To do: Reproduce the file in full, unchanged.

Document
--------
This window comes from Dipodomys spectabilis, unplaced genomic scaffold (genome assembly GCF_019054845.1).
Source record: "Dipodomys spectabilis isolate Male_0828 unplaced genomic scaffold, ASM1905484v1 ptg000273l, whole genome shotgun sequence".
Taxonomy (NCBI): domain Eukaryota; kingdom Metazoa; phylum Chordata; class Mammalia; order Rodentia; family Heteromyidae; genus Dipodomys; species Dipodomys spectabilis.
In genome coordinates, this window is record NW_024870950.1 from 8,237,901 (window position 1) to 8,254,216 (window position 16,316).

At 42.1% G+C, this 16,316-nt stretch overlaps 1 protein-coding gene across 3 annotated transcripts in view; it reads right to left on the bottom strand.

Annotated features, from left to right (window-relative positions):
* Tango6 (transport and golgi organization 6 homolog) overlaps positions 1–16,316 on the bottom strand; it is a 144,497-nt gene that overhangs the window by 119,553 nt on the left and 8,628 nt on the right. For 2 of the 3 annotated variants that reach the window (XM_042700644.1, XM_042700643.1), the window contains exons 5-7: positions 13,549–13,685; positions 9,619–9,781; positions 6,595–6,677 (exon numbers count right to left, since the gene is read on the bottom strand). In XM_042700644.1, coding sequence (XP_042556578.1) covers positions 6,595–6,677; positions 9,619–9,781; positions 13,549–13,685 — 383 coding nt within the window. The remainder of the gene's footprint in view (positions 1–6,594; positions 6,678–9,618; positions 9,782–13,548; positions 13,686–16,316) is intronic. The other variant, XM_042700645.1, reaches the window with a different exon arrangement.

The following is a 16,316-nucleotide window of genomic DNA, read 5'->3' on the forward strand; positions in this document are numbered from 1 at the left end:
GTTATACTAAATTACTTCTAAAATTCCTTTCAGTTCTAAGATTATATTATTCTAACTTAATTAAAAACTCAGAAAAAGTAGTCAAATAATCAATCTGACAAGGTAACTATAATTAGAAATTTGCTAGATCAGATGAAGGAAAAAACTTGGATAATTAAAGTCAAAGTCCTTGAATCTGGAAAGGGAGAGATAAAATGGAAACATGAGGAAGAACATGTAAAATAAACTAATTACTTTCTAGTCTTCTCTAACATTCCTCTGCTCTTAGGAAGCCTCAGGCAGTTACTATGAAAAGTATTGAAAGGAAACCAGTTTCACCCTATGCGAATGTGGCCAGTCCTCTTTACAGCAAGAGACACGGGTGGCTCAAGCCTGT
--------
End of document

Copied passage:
This window comes from Dipodomys spectabilis, unplaced genomic scaffold (genome assembly GCF_019054845.1).
Source record: "Dipodomys spectabilis isolate Male_0828 unplaced genomic scaffold, ASM1905484v1 ptg000273l, whole genome shotgun sequence".
Taxonomy (NCBI): domain Eukaryota; kingdom Metazoa; phylum Chordata; class Mammalia; order Rodentia; family Heteromyidae; genus Dipodomys; species Dipodomys spectabilis.
In genome coordinates, this window is record NW_024870950.1 from 8,237,901 (window position 1) to 8,254,216 (window position 16,316).

At 42.1% G+C, this 16,316-nt stretch overlaps 1 protein-coding gene across 3 annotated transcripts in view; it reads right to left on the bottom strand.

Annotated features, from left to right (window-relative positions):
* Tango6 (transport and golgi organization 6 homolog) overlaps positions 1–16,316 on the bottom strand; it is a 144,497-nt gene that overhangs the window by 119,553 nt on the left and 8,628 nt on the right. For 2 of the 3 annotated variants that reach the window (XM_042700644.1, XM_042700643.1), the window contains exons 5-7: positions 13,549–13,685; positions 9,619–9,781; positions 6,595–6,677 (exon numbers count right to left, since the gene is read on the bottom strand). In XM_042700644.1, coding sequence (XP_042556578.1) covers positions 6,595–6,677; positions 9,619–9,781; positions 13,549–13,685 — 383 coding nt within the window. The remainder of the gene's footprint in view (positions 1–6,594; positions 6,678–9,618; positions 9,782–13,548; positions 13,686–16,316) is intronic. The other variant, XM_042700645.1, reaches the window with a different exon arrangement.

The following is a 16,316-nucleotide window of genomic DNA, read 5'->3' on the forward strand; positions in this document are numbered from 1 at the left end:
GTTATACTAAATTACTTCTAAAATTCCTTTCAGTTCTAAGATTATATTATTCTAACTTAATTAAAAACTCAGAAAAAGTAGTCAAATAATCAATCTGACAAGGTAACTATAATTAGAAATTTGCTAGATCAGATGAAGGAAAAAACTTGGATAATTAAAGTCAAAGTCCTTGAATCTGGAAAGGGAGAGATAAAATGGAAACATGAGGAAGAACATGTAAAATAAACTAATTACTTTCTAGTCTTCTCTAACATTCCTCTGCTCTTAGGAAGCCTCAGGCAGTTACTATGAAAAGTATTGAAAGGAAACCAGTTTCACCCTATGCGAATGTGGCCAGTCCTCTTTACAGCAAGAGACACGGGTGGCTCAAGCCTGT